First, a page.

In 2001, ACS developed a set of Guiding Principles to address domestic violence involving caretakers who receive services through ACS. ACS works to enhance a child’s safety following detection of domestic violence at home by offering support to the non-abusive parent, while engaging the abusive partner in services.
In May 2003, ACS released the ACS Domestic Violence Strategic Plan, which describes the agency’s ongoing work and commitment to improving child welfare practice with families who are affected by domestic violence. ACS is one of the only children’s services agencies in the United States that has issued a strategic plan dedicated solely to domestic violence. The goal of the plan is to ensure that children and families who are affected by domestic violence receive the most appropriate intervention and services. Many initiatives in the plan are well under way and already making a difference to the children and families ACS serves.
Reach out to a domestic violence service provider contracted by ACS to provide preventive services.
Contact the local field office for information about preventive services.
Call the Prevention Information and Parent Helpline at 800-342-7472.
Search the ACS directory for supportive services.
In December 2000, ACS established 12 multidisciplinary clinical consultation teams throughout the five boroughs. These teams are made up of specialists in the areas of domestic violence, mental health and substance abuse, and offer highly detailed clinical consultations to ACS staff who might not otherwise possess specific expertise in these areas.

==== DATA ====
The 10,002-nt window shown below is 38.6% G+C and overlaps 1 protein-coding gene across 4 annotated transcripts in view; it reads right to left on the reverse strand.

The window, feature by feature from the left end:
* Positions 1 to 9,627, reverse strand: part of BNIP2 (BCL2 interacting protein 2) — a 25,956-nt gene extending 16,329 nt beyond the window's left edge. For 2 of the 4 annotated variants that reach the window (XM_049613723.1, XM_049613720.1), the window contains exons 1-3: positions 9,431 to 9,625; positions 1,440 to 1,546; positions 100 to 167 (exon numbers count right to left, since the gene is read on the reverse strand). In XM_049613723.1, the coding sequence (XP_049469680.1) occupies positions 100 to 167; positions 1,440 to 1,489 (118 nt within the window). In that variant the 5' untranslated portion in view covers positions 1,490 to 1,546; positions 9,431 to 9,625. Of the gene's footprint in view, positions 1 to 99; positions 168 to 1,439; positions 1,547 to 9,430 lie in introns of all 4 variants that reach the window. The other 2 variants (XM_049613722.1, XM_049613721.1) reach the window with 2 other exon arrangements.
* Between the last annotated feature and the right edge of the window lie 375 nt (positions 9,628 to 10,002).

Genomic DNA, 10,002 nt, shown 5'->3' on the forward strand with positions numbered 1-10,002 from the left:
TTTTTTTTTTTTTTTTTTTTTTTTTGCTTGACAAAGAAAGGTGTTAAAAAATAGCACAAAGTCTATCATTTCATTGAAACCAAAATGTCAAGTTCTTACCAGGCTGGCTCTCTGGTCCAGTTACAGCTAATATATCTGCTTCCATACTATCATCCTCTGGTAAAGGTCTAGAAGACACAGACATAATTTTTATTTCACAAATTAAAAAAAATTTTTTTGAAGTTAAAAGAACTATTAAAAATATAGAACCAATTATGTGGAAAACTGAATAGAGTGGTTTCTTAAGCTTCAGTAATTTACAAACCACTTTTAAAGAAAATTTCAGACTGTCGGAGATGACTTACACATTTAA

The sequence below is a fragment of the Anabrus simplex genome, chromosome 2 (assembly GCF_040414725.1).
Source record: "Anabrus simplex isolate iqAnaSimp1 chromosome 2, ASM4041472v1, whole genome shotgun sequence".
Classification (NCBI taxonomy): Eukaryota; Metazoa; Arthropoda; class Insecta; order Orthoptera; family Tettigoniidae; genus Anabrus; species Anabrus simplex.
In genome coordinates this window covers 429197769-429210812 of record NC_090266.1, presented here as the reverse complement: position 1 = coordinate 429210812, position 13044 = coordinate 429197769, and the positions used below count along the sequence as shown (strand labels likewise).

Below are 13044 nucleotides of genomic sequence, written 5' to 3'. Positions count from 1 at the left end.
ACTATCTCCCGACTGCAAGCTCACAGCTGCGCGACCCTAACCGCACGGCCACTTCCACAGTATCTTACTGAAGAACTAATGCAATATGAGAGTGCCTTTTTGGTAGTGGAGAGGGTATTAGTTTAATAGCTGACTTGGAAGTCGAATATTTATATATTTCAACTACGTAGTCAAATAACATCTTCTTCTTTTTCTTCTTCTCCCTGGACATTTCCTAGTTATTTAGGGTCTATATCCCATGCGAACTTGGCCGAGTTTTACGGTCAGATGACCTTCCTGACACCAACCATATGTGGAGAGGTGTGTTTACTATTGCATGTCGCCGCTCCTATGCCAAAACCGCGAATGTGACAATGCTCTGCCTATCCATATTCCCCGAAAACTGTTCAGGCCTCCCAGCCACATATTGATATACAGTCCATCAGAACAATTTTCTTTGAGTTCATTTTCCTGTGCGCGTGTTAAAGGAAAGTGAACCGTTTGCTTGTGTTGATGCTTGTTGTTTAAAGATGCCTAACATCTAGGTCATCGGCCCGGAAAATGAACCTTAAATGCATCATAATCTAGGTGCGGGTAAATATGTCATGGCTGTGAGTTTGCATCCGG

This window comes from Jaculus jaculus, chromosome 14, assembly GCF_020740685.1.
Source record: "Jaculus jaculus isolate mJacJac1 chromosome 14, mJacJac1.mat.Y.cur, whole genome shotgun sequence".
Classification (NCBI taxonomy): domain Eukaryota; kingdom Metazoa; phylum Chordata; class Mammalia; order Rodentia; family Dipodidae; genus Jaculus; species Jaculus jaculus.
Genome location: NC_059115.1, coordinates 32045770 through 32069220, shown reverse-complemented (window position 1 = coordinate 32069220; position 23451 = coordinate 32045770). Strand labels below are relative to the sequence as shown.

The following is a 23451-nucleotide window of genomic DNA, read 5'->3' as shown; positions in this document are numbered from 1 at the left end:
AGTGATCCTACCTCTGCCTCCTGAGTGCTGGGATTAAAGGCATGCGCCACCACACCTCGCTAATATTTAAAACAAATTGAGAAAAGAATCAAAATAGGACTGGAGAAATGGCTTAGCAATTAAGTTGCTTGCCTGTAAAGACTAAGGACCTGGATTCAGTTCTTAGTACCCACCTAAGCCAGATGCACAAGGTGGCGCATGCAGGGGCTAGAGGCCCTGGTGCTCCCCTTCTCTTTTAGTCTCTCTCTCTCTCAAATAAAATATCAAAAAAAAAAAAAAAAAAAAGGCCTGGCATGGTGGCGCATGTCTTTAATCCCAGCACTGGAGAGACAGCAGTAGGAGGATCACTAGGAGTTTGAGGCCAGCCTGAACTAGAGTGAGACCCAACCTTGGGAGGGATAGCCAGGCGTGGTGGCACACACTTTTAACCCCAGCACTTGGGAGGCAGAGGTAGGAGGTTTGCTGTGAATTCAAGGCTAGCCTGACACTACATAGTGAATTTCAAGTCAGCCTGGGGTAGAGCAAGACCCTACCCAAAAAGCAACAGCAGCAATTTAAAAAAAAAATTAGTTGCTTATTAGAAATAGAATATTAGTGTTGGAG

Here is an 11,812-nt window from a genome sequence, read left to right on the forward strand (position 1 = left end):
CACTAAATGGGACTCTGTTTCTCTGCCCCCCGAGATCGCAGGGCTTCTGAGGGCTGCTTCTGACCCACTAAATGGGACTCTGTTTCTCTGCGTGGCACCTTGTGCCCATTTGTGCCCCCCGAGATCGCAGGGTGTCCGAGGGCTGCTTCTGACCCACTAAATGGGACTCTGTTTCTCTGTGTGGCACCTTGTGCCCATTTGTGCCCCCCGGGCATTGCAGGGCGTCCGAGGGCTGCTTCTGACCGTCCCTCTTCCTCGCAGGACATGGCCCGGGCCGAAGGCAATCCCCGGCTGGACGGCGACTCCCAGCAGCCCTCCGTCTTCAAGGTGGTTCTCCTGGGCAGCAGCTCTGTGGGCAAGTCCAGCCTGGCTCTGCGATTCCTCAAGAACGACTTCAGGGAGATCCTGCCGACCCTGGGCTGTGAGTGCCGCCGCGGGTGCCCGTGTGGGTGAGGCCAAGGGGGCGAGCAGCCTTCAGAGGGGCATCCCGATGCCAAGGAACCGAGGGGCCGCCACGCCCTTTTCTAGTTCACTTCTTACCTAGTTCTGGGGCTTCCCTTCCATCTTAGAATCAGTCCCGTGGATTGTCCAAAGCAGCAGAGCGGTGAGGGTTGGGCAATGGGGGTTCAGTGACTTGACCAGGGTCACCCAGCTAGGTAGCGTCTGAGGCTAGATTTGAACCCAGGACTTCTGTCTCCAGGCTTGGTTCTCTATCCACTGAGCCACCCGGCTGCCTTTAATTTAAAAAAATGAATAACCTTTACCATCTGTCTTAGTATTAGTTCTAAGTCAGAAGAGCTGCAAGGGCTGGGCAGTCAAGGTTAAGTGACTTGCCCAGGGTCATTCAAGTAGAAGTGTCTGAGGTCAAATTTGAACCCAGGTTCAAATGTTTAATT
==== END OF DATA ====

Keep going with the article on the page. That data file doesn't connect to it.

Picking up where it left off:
The domestic violence specialists specifically assist child welfare staff in identifying and assessing families affected by domestic violence and developing intervention strategies to keep the non-offending parent and his or her children safe. The specialists also provide ongoing in-service training on domestic violence in each ACS field office.
The teams are based in ACS field offices, where they play an important role in improving communication and collaboration between ACS and other agencies that address domestic violence including domestic violence service providers, the police department, and the District Attorneys’ Offices.